Q & A with Nicholas Wapshott

Questionnaire conducted by Angela Cason of 

Strategic Partner Interviews


-          How would you like us to introduce your business?

            I am an online content consultant with a proven track record in raising traffic, attracting new business, and sharply improving revenue 

-          Is there an approach or philosophy that sets your company apart from your competitor?

Yes. While the look of a site and its content are the starting point of the conversation with my clients, I believe that it is making the business intention of the owner come to fruition that is what I do best. That means discovering exactly what site owners hope to get from a site and letting them know that the site is probably far more important to their future business and to their marketing plans and brand image than they currently grasp.

Many CEOs think of their website as little more than an online version of the glossy hard copy company report that provides a rudimentary list of products and how to contact key personnel. Others think of their site as a mystery best left to others that they dare not take much interest in as they would reveal their ignorance of the online world. A great site, however, is the best shop window for their products and services, the gleaming front door to their virtual business premises. I offer a far broader, more holistic approach that places a company or institution’s online presence at the forefront of their business.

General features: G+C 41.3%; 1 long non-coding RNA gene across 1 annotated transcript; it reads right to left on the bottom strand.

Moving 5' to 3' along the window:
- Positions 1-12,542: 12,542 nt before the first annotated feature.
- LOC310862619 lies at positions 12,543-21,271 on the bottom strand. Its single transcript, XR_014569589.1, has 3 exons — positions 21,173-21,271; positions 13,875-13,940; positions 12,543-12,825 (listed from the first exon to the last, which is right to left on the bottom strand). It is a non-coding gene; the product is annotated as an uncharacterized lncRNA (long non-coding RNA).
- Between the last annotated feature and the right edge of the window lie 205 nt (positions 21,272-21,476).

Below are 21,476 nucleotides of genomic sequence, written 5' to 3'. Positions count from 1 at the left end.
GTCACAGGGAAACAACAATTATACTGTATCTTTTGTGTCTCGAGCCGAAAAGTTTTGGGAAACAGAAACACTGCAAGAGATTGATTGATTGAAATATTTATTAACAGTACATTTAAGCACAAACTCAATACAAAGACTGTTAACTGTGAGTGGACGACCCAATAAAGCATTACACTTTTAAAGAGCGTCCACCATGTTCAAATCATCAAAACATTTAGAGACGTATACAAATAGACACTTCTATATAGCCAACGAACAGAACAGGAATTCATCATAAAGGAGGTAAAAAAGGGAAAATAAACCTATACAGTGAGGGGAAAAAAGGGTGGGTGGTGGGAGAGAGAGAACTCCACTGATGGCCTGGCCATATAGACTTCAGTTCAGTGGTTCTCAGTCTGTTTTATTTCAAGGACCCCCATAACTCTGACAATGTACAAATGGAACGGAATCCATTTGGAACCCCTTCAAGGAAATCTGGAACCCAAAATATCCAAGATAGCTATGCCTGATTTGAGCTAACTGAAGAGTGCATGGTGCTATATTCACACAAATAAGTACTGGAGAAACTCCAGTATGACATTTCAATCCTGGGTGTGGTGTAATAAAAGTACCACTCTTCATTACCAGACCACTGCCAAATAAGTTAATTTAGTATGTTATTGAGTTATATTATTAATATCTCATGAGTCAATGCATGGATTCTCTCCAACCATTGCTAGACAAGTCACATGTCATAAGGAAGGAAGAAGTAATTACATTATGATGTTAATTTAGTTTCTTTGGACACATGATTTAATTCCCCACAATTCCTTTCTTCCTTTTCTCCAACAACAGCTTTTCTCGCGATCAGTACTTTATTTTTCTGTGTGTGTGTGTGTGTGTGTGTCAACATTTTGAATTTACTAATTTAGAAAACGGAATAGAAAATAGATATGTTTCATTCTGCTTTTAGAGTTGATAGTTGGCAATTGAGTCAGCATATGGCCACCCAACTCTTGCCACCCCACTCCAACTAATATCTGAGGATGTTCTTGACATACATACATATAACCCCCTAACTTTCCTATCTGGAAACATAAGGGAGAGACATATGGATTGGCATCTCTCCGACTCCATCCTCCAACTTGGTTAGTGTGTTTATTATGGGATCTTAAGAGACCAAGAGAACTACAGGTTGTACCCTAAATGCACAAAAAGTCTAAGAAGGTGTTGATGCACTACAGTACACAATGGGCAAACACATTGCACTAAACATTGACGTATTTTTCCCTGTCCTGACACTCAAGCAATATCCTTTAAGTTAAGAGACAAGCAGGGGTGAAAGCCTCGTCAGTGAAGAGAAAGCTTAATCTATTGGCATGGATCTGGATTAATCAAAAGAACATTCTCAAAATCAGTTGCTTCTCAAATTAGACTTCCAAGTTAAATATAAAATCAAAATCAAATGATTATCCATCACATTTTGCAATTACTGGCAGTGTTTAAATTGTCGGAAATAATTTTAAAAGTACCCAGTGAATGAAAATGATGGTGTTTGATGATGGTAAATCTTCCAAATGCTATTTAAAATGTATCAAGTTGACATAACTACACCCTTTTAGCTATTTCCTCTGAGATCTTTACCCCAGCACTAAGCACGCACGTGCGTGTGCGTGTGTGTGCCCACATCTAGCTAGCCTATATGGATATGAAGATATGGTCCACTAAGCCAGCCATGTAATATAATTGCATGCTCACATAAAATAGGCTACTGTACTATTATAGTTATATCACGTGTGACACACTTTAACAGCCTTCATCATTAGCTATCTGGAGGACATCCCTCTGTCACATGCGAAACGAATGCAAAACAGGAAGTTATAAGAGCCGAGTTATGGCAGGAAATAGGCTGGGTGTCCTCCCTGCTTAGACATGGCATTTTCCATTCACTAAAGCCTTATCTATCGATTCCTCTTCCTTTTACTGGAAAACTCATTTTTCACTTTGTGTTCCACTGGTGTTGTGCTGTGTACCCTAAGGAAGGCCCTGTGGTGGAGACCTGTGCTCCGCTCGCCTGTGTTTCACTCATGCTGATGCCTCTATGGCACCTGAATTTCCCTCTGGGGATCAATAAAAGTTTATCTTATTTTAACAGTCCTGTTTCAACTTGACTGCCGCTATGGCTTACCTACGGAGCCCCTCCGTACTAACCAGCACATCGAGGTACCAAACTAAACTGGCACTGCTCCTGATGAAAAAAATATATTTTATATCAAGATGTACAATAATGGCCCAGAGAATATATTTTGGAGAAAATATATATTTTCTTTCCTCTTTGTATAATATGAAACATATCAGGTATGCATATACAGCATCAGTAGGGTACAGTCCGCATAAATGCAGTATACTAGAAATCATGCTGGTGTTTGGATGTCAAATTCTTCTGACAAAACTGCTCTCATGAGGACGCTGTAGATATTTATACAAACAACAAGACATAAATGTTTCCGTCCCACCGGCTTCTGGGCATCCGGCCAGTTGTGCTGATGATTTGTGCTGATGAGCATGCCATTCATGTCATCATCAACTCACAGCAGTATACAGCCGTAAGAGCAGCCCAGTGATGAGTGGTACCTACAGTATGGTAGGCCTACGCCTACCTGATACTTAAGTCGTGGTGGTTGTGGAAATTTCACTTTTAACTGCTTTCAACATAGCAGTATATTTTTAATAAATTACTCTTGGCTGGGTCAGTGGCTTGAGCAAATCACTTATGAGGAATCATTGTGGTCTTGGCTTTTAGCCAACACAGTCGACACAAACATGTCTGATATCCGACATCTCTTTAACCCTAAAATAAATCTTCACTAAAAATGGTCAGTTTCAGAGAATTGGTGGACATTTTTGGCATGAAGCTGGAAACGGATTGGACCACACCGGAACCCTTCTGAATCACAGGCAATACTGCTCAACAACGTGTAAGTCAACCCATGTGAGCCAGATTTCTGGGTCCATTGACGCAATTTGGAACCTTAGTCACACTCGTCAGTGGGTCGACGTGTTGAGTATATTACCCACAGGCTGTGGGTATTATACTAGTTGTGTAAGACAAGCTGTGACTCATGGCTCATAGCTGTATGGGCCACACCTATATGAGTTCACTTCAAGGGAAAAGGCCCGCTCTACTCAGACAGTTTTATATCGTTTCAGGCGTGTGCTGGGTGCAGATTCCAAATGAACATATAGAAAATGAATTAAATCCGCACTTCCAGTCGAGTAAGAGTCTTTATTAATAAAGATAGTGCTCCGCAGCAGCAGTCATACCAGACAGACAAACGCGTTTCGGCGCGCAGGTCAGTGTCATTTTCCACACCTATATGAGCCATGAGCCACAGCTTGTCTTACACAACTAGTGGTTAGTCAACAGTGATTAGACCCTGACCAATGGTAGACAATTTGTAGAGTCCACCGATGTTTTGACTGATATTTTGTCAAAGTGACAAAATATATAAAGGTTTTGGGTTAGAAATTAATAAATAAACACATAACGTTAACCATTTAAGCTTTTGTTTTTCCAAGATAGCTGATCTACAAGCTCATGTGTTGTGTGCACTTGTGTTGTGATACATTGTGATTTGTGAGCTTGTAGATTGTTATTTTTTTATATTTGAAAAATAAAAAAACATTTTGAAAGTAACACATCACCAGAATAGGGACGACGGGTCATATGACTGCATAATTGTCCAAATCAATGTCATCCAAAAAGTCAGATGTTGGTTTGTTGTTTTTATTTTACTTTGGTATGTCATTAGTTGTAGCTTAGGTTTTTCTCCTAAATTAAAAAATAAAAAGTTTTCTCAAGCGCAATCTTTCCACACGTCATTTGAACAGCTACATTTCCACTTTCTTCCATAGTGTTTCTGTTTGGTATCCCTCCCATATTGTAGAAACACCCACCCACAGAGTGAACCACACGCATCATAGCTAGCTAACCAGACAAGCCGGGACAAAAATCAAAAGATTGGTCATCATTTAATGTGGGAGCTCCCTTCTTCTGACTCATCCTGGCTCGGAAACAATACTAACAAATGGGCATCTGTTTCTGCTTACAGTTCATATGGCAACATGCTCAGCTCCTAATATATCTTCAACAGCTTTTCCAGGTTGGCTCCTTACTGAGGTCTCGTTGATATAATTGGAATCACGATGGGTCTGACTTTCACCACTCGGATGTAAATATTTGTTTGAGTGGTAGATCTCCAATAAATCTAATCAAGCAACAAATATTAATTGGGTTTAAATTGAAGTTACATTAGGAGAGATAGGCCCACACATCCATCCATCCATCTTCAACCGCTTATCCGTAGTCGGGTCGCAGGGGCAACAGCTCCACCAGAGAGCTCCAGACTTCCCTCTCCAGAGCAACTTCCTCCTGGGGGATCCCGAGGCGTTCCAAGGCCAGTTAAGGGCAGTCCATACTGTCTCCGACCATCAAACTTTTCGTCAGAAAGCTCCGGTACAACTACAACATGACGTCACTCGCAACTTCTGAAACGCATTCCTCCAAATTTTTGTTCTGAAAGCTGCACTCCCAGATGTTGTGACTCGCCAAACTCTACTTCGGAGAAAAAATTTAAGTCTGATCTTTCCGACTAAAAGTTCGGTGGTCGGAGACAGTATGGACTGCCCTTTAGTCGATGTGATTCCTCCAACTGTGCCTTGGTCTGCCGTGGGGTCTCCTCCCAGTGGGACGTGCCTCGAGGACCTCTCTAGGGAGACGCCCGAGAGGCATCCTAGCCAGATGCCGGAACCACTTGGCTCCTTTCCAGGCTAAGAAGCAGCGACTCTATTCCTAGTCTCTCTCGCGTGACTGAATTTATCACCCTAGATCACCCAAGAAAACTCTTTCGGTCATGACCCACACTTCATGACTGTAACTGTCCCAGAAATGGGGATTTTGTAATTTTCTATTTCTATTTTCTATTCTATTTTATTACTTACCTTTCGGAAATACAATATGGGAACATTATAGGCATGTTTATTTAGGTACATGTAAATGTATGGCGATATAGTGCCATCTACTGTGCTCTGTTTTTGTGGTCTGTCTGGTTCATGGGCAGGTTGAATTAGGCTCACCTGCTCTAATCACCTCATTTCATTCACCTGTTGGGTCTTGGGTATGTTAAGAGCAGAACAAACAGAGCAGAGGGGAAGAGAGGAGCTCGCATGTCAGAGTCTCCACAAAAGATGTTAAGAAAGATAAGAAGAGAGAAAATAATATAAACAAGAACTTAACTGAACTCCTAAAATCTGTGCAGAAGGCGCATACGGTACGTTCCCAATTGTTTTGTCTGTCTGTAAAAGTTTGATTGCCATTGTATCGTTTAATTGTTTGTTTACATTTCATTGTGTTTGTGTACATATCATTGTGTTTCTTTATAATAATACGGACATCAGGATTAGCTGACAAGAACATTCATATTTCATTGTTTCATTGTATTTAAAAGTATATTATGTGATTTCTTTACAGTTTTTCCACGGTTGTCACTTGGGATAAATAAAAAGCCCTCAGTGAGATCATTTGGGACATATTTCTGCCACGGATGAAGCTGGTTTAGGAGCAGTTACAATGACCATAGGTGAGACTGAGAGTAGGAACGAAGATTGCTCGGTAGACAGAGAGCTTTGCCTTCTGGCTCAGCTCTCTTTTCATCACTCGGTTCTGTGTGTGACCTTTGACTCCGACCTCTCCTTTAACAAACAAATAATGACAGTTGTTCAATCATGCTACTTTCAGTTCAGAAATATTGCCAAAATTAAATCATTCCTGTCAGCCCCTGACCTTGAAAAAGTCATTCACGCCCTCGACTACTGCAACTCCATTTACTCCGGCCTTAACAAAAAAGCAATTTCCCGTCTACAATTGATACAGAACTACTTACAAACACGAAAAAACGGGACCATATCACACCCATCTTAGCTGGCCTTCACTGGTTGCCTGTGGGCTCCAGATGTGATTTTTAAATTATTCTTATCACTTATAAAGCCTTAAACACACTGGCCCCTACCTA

Most consultants concentrate upon the design, the look and the feel of a site, which I agree is important. But far too many sites are consigned to designers and technicians who can make something look good but do not understand how people actually use the internet today, through mobile means, through social media, and on tablets as well as on their PCs. They make cosmetic changes and convince the client that their site is now a beautiful object, but often it is not fit for purpose. I am concerned with enhancing the storytelling on the site, whichever platform it arrives on, so the visitor becomes engaged in understanding exactly what the client’s product or service is about and how they can take advantage of it. Making visiting the site a pleasure, an agreeable habit, and evoking a natural response is my aim. The story, not the look, is the key. The medium is not the message.